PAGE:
As great as the possibilities of VUI are, the limitations are even greater. It’s incredibly difficult to synthesise natural dialogue, for example. The devices have set listening times, affecting the kind of interactions you can create. Moreover, the ability of VUI to mimic the intonation of speech – known as speech synthesis ability – is also relatively limited. Although in theory SSML (Speech Synthesis Mark-up Language) gives VUI developers control over pitch, pace and emphasis, the results are often more miss than hit. Instead, to achieve natural-sounding speech, we have found using an unnatural amount of punctuation works best, experimenting with different symbols to create just the right rhythm.

User-led interactions

The need to convey information by sound alone also dictates a different UX technique. It’s normal to display a list of available options in web design but trying to replicate this on VUI presents a whole new challenge. Unlike in GUI, the VUI user is heavily reliant on their short-term memory, so options have to be limited and delivered in a way doesn’t overwhelm the listener. With wordy options, it’s recommended to reduce list items to no more than three. Content-heavy brands, such as newspapers, need to be particularly careful how they surface lists of content.

And even when you’ve presented a list of options carefully crafted for the listener, the challenges for marketers don’t stop there. With VUI, the user has complete autonomy and freedom, introducing unpredictability that’s hard for brands to deal with. In web design, if you present the user with three choices – click here, here, or here – they’re limited to those options, or can choose to navigate off the page all together. In VUI, even if you present the user with a finite set of options – do you want A or B? – the user can still say whatever they like.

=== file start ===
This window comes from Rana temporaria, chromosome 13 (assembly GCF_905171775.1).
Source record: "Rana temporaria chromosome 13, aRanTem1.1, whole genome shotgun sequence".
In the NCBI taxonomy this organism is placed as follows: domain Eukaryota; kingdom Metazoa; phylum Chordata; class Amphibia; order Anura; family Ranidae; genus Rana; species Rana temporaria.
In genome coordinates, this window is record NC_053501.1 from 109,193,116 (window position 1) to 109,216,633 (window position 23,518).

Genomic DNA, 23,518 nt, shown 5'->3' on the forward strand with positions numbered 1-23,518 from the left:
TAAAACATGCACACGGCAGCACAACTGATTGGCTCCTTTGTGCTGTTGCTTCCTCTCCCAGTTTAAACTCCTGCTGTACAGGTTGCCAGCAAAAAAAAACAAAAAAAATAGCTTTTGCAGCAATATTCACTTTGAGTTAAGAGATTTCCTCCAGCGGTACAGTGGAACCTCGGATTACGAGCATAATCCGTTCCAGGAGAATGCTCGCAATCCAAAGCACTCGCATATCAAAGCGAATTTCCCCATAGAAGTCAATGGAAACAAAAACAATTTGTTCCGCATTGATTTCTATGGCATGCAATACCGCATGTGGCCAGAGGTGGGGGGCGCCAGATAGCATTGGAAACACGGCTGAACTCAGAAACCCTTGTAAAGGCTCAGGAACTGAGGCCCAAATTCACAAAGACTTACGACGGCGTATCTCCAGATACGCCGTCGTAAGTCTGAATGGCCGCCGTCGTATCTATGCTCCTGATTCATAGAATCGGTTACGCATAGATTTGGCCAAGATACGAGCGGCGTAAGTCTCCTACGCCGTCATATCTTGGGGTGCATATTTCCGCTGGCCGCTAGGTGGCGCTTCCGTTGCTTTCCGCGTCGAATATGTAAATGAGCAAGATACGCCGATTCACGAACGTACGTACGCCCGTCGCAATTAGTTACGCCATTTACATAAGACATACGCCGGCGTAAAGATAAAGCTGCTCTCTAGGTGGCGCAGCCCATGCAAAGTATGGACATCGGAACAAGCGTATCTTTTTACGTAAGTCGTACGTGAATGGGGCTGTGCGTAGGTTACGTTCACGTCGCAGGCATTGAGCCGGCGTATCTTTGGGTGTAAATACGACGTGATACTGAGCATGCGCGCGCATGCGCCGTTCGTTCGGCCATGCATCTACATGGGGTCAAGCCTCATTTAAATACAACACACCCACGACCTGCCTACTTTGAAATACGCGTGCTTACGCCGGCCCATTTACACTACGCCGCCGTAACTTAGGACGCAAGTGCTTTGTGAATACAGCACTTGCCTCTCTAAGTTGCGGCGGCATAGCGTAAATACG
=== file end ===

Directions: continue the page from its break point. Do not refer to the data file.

If you present a customer with two options ­- meat or vegetarian – and they say “soup”, how do you deal with that? One way would be to repeat the options, emphasising that there are only two choices; but that could be patronising to the user. Alternatively, you could try interpreting the user’s response as best you can. But be aware, you want to avoid an error spiral.

Instead, marketers need to dedicate time to considering the best way to handle errors. What are your responses when the user says something unexpected? What personality do you want to convey? No matter how thoroughly you map your customer journeys, you need to plan for the unforeseen.

Conclusion

With voice already becoming mainstream and set to be incorporated into many more devices and interfaces it’s an area ripe for experimentation and a great opportunity to extend your brand experience into a new and exciting world. However, it is still new. To embrace it, ensure you understand its intricacies – play with competitor services, research the platform, use a voice specific design stack, and engage a multidisciplinary team. Most importantly experiment and test with real users. It is easy to forget that your brand will be speaking in a customer’s home where tolerance and patience are short, and boredom sets in quickly. Bring an extraordinary brand experience into your customers home. Remember, less is more, so focus on the key benefits you know customers want and say a lot about your brand with as little as possible.

– by Iain Millar